Shun emotions, address Rohingya issue on law and human values: SC
New Delhi: The Supreme Court on Tuesday said that it will examine all the issues involved in the moves to deport Rohingya refugees back to Myanmar as it urged the rival parties to address the issue on the strength of law shunning emotional arguments.
"No emotional arguments. Go by law and human values and mutual respect," said the bench of Chief Justice Dipak Misra, Justice A.M.Khanwilkar and Justice D.Y.Chandrachud as amicus curiae Fali Nariuman assailed the government stand on deporting about 40,000 Rohingya refugees who have fled Myanmar to escapee persecution.
Urging both Nariman and Additional Solicitor General Tushar Mehta to address the court on law and human values, the bench said that "we will deal with it including parameters, boundaries and contours of the decision, and the jurisdiction of the top court" to entertain the plea by two Rohingya refugees opposing moves to turn them back to Myanmar.
The court said that it should be "very slow in abdicating its jurisdiction".
"I for one believed that court's should be very slow in abdicating its jurisdiction," said the Chief Justice.
The observation from the bench assumes significance as the Central government on Tuesday once again reiterated its stand that the court should keep off from Rohingya issue as it concerned the matter falling within the domain of the executive.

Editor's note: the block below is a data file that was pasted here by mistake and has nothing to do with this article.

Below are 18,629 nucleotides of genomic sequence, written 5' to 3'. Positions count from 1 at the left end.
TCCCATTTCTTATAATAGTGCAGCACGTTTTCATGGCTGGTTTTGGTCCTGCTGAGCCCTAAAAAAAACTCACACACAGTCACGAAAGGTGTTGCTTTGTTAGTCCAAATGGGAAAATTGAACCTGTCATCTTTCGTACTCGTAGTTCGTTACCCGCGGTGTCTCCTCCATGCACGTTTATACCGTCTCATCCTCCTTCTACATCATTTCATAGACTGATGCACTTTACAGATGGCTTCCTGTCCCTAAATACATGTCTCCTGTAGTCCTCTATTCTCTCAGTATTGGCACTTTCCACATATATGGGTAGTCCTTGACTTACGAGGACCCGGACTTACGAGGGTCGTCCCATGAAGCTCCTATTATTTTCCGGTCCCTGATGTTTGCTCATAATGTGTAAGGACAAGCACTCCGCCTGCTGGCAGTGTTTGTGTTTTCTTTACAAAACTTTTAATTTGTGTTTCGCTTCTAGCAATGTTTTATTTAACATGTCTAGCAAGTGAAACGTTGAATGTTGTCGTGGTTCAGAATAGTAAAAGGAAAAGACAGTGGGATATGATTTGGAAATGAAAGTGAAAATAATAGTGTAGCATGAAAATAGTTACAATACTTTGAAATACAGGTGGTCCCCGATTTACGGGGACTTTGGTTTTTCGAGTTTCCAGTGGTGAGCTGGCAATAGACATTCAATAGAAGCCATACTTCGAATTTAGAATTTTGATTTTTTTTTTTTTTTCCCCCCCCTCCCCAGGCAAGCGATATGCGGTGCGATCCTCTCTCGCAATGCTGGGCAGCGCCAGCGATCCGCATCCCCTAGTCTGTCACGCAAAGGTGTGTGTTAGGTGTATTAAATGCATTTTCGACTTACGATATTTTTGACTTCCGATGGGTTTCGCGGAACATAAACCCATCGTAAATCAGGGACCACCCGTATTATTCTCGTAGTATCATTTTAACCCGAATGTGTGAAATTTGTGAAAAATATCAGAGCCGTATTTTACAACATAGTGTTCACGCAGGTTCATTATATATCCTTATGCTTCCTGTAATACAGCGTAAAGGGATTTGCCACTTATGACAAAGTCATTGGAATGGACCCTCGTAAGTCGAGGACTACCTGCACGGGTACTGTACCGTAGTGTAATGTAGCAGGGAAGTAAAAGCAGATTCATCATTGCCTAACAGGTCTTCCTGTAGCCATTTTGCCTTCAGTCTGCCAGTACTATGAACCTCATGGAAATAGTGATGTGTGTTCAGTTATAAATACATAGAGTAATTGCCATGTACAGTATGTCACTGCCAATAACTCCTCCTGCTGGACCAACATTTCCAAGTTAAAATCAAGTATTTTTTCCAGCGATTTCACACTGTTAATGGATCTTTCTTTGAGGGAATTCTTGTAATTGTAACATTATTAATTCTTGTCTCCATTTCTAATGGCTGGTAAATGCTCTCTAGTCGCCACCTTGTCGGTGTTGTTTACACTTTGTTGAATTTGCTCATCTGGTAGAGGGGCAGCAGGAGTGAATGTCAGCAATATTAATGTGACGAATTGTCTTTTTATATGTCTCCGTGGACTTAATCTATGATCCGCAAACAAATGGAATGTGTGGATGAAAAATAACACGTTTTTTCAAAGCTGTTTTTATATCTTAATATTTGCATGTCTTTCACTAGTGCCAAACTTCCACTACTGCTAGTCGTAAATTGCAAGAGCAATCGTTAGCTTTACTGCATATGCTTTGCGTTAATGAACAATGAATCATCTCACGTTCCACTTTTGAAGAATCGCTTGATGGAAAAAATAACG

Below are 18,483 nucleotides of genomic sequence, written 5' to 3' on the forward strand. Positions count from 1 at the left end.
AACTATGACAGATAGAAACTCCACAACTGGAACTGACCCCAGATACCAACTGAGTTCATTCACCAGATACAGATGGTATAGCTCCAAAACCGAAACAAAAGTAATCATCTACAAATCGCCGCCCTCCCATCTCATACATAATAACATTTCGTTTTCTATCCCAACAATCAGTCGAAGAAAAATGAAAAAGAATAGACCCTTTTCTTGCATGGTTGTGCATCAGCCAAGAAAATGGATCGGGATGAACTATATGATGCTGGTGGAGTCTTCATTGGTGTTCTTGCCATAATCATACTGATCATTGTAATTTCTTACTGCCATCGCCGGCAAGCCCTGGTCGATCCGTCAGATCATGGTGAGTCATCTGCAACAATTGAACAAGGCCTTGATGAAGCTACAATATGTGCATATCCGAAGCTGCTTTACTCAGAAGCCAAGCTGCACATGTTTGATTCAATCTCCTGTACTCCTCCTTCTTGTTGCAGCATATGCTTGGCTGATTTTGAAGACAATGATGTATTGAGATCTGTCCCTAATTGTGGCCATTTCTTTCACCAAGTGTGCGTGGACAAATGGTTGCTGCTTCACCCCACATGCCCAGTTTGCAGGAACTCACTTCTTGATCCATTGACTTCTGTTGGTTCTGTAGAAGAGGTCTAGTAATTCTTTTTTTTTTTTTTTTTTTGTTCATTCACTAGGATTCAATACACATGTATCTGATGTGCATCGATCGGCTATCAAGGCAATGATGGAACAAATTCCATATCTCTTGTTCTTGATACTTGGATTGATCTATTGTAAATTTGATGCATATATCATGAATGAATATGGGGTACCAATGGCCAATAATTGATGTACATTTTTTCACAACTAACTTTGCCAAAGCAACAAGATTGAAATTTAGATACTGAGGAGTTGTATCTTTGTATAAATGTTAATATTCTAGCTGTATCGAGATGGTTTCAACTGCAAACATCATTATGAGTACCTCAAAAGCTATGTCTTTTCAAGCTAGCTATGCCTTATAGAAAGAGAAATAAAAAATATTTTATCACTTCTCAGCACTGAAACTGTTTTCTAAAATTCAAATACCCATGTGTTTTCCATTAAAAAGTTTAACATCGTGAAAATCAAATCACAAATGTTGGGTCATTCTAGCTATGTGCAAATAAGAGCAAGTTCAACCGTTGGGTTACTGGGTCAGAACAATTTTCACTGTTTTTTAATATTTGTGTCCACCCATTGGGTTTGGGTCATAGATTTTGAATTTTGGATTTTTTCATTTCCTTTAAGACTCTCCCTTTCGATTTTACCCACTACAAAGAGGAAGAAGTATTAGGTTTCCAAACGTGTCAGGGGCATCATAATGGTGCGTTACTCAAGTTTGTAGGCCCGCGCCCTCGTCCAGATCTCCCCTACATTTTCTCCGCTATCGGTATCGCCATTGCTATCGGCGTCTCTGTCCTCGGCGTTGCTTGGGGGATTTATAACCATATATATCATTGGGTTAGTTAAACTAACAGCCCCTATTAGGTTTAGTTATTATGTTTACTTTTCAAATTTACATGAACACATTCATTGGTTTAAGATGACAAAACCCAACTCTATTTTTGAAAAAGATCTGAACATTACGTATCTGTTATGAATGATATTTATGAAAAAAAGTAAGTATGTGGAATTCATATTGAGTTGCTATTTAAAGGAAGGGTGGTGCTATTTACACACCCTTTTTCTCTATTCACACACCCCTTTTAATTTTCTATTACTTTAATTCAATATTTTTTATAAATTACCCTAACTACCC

Stating that the issue was not justiceable, Mehta told the bench that the parameters within which executive decisions are taken include diplomatic considerations, whether country can sustain the burden of such a large number of refugees, law and order situation in the state where they settle, and other factors including drain on country's resources.
Mocking the government's stand that the issued fell within the executive domain and court should not interfere as it was not justiceable, Nariman said that Article 14 (equality before law) and 21 (right to life) was available to all.
"Our constitution is not based on groups rights but on individual rights. It is both for the citizens and non-citizens," he said.
Even as the government tried to link the moves to deport Rohingyas with some of them having links with terror outfits in Pakistan and Bangladesh, the court asked whether the government had an obligation to protect Rohingya children, women and sick who are suffering.
The Central government is describing Rohingyas as illegal immigrants and refusing to treat them as refugees.
A Rohingya petitioner had on September 23 told the top court that they were not illegal immigrants but refugees who fled Myanmar and came to India for shelter in wake of their persecution on the grounds of their religion and community identity and were entitled to all protection under the international conventions on refugees and treaties.
Addressing the court, Nariman assailed the government's August 8 communication to all the states and union territories asking them identify and deport Rohingyas.
Citing international declarations and conventions to which India is signatory, he wondered whether the August 8 communication over-rides the county's general policy on refugees which lays down the standard operating procedures that needs to be followed by the agencies in dealing with the people who claim to be refugees.
The next hearing is on October 13.